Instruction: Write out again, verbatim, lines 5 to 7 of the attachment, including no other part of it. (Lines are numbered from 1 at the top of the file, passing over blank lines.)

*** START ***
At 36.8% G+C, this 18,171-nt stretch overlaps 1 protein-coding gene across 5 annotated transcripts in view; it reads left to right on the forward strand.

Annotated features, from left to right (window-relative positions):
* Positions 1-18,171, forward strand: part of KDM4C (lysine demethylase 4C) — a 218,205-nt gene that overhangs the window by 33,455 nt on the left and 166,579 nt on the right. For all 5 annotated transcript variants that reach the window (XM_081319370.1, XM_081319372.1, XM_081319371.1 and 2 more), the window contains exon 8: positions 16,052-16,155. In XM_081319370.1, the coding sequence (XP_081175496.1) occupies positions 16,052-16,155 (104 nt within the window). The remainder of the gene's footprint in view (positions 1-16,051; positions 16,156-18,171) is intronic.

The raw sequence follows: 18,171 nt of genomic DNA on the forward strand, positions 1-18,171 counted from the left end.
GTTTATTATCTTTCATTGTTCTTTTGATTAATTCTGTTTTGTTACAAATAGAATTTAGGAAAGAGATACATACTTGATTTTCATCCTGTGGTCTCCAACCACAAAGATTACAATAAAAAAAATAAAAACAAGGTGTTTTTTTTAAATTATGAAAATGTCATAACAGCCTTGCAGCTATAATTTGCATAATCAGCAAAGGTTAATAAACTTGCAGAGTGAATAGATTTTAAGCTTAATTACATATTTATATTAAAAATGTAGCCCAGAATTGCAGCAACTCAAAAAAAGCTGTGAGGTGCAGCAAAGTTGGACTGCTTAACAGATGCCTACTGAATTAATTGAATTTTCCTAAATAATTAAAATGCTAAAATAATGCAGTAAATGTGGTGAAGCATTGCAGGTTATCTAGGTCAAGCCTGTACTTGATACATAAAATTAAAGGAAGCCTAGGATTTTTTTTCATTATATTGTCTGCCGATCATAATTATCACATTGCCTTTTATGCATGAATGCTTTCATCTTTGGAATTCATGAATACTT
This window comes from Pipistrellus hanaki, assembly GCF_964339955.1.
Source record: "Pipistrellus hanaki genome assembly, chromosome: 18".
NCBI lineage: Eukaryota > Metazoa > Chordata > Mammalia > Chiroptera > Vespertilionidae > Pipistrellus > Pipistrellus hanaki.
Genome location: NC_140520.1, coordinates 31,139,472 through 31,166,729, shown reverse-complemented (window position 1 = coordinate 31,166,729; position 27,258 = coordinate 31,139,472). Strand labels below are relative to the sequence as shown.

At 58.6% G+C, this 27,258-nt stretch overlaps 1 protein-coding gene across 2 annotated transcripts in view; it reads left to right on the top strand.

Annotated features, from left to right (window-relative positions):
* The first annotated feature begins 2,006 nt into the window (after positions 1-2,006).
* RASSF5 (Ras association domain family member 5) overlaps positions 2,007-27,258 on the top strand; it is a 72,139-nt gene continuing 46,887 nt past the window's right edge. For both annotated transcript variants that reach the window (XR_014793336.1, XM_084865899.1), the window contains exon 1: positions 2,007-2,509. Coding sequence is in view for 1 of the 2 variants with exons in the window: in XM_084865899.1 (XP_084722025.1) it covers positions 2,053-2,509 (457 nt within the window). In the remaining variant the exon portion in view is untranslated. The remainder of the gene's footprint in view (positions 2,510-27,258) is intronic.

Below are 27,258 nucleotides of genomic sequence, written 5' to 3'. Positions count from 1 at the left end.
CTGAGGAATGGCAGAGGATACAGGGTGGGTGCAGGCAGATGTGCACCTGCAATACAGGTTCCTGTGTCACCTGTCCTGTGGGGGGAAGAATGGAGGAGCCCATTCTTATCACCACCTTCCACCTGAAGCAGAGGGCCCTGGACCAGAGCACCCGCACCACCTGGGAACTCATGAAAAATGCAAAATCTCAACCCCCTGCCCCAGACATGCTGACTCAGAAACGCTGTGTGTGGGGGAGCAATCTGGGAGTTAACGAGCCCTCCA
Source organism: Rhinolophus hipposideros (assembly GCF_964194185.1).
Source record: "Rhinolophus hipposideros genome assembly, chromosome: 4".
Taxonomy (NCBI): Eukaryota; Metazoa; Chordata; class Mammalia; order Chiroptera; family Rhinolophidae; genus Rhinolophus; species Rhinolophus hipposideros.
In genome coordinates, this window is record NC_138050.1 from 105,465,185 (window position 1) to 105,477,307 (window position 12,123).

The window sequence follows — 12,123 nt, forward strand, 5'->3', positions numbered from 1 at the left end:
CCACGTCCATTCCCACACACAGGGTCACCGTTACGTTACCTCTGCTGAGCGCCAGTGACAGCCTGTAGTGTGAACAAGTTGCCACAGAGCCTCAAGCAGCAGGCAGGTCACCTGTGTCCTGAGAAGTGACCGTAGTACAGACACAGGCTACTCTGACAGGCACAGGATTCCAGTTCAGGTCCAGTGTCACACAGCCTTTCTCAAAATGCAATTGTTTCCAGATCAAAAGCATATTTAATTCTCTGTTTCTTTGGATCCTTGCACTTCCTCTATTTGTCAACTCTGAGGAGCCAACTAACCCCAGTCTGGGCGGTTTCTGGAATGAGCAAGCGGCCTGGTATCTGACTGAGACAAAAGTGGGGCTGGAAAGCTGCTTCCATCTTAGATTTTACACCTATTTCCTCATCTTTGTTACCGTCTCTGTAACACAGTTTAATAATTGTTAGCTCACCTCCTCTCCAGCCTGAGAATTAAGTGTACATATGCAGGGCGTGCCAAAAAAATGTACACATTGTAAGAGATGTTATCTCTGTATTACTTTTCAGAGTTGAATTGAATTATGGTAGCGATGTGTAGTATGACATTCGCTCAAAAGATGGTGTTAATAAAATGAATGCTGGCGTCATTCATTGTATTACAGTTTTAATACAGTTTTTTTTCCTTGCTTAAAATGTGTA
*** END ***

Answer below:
GTTTATTATCTTTCATTGTTCTTTTGATTAATTCTGTTTTGTTACAAATAGAATTTAGGAAAGAGATACATACTTGATTTTCATCCTGTGGTCTCCAACCACAAAGATTACAATAAAAAAAATAAAAACAAGGTGTTTTTTTTAAATTATGAAAATGTCATAACAGCCTTGCAGCTATAATTTGCATAATCAGCAAAGGTTAATAAACTTGCAGAGTGAATAGATTTTAAGCTTAATTACATATTTATATTAAAAATGTAGCCCAGAATTGCAGCAACTCAAAAAAAGCTGTGAGGTGCAGCAAAGTTGGACTGCTTAACAGATGCCTACTGAATTAATTGAATTTTCCTAAATAATTAAAATGCTAAAATAATGCAGTAAATGTGGTGAAGCATTGCAGGTTATCTAGGTCAAGCCTGTACTTGATACATAAAATTAAAGGAAGCCTAGGATTTTTTTTCATTATATTGTCTGCCGATCATAATTATCACATTGCCTTTTATGCATGAATGCTTTCATCTTTGGAATTCATGAATACTT
This window comes from Pipistrellus hanaki, assembly GCF_964339955.1.
Source record: "Pipistrellus hanaki genome assembly, chromosome: 18".